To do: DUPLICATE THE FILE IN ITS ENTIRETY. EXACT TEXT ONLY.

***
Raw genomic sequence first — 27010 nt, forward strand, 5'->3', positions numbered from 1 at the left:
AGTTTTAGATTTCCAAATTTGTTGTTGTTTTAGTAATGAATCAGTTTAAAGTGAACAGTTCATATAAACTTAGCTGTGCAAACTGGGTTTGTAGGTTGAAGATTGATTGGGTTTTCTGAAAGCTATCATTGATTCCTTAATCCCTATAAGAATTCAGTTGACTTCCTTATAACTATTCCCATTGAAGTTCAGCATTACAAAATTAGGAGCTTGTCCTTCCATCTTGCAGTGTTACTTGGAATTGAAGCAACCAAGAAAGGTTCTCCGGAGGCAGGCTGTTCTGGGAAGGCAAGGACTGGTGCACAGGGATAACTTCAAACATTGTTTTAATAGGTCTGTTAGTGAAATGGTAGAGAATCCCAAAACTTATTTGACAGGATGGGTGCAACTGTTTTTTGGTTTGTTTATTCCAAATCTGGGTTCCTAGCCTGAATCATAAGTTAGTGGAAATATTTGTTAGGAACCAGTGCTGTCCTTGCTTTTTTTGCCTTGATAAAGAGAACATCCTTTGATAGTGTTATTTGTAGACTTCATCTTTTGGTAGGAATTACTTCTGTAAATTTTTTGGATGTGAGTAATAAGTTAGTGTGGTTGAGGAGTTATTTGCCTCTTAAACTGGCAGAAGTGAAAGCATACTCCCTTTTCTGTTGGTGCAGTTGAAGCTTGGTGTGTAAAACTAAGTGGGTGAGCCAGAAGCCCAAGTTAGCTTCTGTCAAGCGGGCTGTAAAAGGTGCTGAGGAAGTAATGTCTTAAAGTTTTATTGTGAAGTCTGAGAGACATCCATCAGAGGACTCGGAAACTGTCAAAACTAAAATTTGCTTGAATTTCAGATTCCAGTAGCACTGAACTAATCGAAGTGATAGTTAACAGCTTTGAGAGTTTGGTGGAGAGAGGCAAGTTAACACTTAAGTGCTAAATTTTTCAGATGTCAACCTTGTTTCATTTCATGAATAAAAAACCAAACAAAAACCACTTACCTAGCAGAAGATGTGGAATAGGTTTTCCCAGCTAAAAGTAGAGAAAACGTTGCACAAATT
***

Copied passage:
Raw genomic sequence first — 27010 nt, forward strand, 5'->3', positions numbered from 1 at the left:
AGTTTTAGATTTCCAAATTTGTTGTTGTTTTAGTAATGAATCAGTTTAAAGTGAACAGTTCATATAAACTTAGCTGTGCAAACTGGGTTTGTAGGTTGAAGATTGATTGGGTTTTCTGAAAGCTATCATTGATTCCTTAATCCCTATAAGAATTCAGTTGACTTCCTTATAACTATTCCCATTGAAGTTCAGCATTACAAAATTAGGAGCTTGTCCTTCCATCTTGCAGTGTTACTTGGAATTGAAGCAACCAAGAAAGGTTCTCCGGAGGCAGGCTGTTCTGGGAAGGCAAGGACTGGTGCACAGGGATAACTTCAAACATTGTTTTAATAGGTCTGTTAGTGAAATGGTAGAGAATCCCAAAACTTATTTGACAGGATGGGTGCAACTGTTTTTTGGTTTGTTTATTCCAAATCTGGGTTCCTAGCCTGAATCATAAGTTAGTGGAAATATTTGTTAGGAACCAGTGCTGTCCTTGCTTTTTTTGCCTTGATAAAGAGAACATCCTTTGATAGTGTTATTTGTAGACTTCATCTTTTGGTAGGAATTACTTCTGTAAATTTTTTGGATGTGAGTAATAAGTTAGTGTGGTTGAGGAGTTATTTGCCTCTTAAACTGGCAGAAGTGAAAGCATACTCCCTTTTCTGTTGGTGCAGTTGAAGCTTGGTGTGTAAAACTAAGTGGGTGAGCCAGAAGCCCAAGTTAGCTTCTGTCAAGCGGGCTGTAAAAGGTGCTGAGGAAGTAATGTCTTAAAGTTTTATTGTGAAGTCTGAGAGACATCCATCAGAGGACTCGGAAACTGTCAAAACTAAAATTTGCTTGAATTTCAGATTCCAGTAGCACTGAACTAATCGAAGTGATAGTTAACAGCTTTGAGAGTTTGGTGGAGAGAGGCAAGTTAACACTTAAGTGCTAAATTTTTCAGATGTCAACCTTGTTTCATTTCATGAATAAAAAACCAAACAAAAACCACTTACCTAGCAGAAGATGTGGAATAGGTTTTCCCAGCTAAAAGTAGAGAAAACGTTGCACAAATT